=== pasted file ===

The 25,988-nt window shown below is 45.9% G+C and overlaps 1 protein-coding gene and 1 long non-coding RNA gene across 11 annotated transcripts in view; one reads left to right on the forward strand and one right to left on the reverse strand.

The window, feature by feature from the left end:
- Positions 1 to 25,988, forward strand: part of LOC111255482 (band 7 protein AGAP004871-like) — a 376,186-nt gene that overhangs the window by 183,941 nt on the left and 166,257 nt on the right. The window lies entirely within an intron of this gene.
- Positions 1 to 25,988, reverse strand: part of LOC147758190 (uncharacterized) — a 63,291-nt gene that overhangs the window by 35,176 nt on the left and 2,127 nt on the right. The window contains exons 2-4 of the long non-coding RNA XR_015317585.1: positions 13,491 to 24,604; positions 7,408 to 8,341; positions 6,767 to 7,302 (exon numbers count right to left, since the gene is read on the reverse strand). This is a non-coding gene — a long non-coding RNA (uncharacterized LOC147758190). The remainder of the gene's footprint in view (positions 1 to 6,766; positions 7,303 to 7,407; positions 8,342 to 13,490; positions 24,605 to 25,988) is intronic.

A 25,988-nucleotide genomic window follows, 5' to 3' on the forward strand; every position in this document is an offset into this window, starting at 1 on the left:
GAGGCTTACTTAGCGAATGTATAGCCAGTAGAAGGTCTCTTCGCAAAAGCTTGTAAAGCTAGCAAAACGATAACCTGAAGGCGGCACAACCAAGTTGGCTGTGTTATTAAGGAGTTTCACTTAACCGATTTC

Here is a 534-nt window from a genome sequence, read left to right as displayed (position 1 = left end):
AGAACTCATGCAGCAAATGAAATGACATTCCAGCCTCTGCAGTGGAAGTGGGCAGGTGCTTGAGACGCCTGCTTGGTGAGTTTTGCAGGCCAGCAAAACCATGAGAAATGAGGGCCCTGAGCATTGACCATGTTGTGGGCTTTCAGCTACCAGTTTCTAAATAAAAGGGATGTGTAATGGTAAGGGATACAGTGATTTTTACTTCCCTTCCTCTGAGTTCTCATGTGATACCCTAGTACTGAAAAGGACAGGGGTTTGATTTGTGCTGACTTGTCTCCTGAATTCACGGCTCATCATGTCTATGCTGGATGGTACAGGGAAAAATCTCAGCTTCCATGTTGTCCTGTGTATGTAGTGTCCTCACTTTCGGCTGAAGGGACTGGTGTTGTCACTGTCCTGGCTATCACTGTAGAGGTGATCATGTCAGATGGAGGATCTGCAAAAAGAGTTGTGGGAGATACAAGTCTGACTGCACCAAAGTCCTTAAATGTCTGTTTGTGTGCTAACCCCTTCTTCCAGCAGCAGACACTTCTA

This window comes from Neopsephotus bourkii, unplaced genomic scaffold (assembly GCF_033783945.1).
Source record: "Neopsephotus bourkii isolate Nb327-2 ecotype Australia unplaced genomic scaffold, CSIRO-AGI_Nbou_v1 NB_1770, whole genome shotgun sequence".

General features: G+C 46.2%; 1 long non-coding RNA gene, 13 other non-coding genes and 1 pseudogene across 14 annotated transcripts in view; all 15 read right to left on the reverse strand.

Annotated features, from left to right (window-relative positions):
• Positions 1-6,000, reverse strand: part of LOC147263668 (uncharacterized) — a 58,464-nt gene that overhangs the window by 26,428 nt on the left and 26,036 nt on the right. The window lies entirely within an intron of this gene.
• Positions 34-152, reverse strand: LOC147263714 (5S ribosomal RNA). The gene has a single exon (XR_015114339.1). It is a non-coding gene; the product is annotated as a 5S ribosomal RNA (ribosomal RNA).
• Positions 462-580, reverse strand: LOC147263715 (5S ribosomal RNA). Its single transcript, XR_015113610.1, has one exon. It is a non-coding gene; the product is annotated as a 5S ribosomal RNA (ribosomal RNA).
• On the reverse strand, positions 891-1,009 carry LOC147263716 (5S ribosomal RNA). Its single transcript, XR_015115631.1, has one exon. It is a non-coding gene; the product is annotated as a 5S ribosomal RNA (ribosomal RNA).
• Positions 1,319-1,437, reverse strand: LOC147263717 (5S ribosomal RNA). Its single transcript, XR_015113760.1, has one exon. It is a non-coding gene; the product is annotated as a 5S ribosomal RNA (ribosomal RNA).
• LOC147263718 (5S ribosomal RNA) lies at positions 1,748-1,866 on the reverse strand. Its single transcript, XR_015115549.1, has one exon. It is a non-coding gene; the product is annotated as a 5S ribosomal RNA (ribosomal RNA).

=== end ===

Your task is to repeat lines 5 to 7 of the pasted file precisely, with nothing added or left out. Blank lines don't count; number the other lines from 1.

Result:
A 25,988-nucleotide genomic window follows, 5' to 3' on the forward strand; every position in this document is an offset into this window, starting at 1 on the left:
GAGGCTTACTTAGCGAATGTATAGCCAGTAGAAGGTCTCTTCGCAAAAGCTTGTAAAGCTAGCAAAACGATAACCTGAAGGCGGCACAACCAAGTTGGCTGTGTTATTAAGGAGTTTCACTTAACCGATTTC

Here is a 534-nt window from a genome sequence, read left to right as displayed (position 1 = left end):